6. gratic
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    gratic - April 12, 2012 2:52 pm
    Many seem to miss the real problems with the TMR. It is not about the OHVs. It is about the forest user now must read a map that is just lines on a page (please look online at the map)and determine what roads are open and closed. These roads will not be marked on the ground. Some major roads will now be closed. I just hope those of you who support this action, do not accidentally find yourself on a closed road and are issued a notice of violation with fines up to $5000 or 6 months in jail.
  7. just my 2cents
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    just my 2cents - April 12, 2012 2:23 pm
    michaelrmills said: "Does this change anything for single track mountain biking?"

    Not yet but they (mountain bikes) are on the sierra clubs radar, could be next!
  8. just my 2cents
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    just my 2cents - April 12, 2012 2:12 pm
    Although the Ft Valley Trails are the most family, date, and beginner friendly trails the USFS has enacted a law closing 200 miles of single track and herding us to the 20.5 of the Ft Valley system.

    We (motorized single track users) don't like it and understandably the hikers and mountain bikers don't like it. I will try to be courteous and hope for the same. And to the vandals peeling the motorcycles off of the posts it doesnt close the trails to motos, please leave them to help educate all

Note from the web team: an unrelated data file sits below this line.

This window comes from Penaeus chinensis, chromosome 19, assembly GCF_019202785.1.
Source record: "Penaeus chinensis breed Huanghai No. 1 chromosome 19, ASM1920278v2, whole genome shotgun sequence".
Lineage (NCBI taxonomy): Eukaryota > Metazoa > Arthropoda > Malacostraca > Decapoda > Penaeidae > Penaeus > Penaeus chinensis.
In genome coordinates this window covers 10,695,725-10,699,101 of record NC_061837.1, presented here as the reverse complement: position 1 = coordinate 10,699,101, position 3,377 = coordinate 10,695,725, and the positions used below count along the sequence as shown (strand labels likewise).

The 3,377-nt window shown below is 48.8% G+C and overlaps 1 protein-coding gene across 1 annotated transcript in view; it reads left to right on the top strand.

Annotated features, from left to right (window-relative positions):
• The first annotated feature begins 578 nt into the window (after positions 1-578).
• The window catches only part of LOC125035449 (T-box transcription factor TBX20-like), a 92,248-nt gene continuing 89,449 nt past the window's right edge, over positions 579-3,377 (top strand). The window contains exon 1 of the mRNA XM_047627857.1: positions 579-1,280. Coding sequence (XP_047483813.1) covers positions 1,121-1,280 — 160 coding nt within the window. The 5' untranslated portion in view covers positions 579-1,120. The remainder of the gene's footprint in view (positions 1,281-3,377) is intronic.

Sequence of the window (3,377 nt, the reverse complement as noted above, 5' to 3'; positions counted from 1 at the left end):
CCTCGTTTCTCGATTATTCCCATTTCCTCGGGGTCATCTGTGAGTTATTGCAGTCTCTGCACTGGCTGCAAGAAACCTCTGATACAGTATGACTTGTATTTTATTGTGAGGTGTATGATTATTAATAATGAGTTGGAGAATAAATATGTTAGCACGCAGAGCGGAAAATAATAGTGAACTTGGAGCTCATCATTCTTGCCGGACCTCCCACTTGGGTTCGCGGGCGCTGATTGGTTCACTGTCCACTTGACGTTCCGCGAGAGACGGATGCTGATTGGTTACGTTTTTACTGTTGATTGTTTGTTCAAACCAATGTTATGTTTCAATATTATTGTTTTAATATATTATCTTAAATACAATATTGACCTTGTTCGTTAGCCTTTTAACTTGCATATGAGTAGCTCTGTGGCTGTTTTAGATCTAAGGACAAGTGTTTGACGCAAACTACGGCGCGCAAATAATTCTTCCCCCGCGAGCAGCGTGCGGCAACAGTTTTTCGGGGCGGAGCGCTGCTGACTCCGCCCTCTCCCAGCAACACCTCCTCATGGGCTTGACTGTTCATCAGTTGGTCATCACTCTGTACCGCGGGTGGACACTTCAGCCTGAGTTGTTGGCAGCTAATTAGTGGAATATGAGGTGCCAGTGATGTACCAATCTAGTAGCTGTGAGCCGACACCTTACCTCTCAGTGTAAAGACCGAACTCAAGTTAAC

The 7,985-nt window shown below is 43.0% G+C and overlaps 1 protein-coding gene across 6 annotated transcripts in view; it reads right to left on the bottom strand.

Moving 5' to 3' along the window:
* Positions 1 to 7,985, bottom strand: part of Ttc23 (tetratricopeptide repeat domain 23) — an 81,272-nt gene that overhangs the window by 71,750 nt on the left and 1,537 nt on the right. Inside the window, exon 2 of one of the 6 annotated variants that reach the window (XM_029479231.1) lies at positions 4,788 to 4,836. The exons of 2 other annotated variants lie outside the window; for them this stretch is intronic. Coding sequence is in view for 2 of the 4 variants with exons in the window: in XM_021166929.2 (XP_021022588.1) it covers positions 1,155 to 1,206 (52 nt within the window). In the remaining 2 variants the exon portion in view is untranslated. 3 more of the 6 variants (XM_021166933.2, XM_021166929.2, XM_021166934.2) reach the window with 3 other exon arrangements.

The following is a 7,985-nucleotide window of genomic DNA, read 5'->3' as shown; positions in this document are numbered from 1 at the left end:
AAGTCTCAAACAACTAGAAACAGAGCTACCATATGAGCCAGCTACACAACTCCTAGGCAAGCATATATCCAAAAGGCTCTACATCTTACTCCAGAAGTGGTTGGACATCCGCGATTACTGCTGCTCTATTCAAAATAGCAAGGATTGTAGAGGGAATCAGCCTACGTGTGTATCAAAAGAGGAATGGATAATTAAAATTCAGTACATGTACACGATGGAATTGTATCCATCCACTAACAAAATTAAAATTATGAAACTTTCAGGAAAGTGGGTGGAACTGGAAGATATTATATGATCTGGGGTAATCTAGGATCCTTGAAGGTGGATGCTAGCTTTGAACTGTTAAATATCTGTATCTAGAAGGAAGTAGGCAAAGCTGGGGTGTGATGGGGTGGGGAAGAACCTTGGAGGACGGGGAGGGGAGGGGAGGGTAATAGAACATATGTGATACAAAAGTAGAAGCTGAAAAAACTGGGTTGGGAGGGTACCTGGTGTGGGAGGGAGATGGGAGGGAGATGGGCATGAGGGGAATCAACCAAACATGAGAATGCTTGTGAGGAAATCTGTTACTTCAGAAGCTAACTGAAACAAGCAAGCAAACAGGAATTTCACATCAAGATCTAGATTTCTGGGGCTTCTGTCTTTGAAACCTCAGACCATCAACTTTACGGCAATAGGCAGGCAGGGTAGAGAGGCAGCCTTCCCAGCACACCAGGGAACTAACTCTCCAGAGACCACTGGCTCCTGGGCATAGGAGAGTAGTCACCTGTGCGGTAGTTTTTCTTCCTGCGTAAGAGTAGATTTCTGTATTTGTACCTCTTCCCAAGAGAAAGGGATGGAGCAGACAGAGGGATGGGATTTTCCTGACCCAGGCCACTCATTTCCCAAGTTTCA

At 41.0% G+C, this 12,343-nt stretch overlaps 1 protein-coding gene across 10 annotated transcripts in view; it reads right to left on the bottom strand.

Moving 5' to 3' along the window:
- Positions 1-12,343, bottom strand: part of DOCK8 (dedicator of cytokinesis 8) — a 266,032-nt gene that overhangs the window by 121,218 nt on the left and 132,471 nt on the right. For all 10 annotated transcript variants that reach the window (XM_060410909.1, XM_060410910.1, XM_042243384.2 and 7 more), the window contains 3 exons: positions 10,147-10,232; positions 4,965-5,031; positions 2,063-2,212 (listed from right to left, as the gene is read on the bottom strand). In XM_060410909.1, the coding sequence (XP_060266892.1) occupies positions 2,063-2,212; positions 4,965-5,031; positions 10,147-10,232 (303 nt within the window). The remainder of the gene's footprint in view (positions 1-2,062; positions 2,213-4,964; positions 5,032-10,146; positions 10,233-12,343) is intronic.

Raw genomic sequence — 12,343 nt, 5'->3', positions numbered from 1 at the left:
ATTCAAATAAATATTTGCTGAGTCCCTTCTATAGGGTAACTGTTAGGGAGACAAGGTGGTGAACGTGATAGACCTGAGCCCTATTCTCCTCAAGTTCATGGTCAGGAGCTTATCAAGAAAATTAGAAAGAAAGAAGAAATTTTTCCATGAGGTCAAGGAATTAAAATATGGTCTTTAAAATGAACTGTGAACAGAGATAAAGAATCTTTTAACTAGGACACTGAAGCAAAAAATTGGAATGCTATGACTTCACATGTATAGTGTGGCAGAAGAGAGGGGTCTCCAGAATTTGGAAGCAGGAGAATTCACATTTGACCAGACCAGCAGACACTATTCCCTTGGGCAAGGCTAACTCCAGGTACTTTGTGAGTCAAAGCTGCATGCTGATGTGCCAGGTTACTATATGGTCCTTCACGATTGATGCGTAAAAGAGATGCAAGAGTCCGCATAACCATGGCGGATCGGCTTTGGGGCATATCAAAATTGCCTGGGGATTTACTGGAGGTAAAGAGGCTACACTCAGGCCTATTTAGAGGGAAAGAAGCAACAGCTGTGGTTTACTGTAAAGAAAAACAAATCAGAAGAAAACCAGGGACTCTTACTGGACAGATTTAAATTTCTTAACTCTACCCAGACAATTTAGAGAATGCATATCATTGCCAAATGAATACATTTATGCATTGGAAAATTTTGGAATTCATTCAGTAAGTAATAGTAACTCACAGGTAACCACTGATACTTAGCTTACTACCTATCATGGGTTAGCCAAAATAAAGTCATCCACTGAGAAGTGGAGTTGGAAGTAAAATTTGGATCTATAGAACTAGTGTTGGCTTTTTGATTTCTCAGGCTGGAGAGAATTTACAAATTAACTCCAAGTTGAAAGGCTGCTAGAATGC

9. Shorthair pointer
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    Shorthair pointer - April 12, 2012 12:29 pm
    WAKE up America. Why is the "Center for Biological Diversity" a non profit special interest lobby group now the expert advice for the National Forest? Something really smells funny about this arrangement. Talk to your politicians and let's get this takeover of our forest stopped. This government works for the people, not for special interest groups.
  10. Cyndy Cole Staff
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    Cyndy Cole - April 12, 2012 11:54 am
    michaelrmills said: "Does this change anything for single track mountain biking?"
    Hi Michael: No, this does not affect modes of transport that lack motors. -- Cyndy Cole

  11. darwind
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    darwind - April 12, 2012 10:44 am
    This is all part of the United Nations Adjenda 21 that restricts your property rights and "equalizes" the resources in the name of the environment. Do not be fooled, this is a plan to take away American property rights for "sustainability". These words are just that, WORDS. Progressive, Socialisum, Sustainability, Green. Do not be fooled this is your land, take care of it and use it. Yes there are people that abuse and trash places, those people should be punished, SPECIFICALLY! not a shotgun.
  12. catchaclue
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    catchaclue - April 12, 2012 9:22 am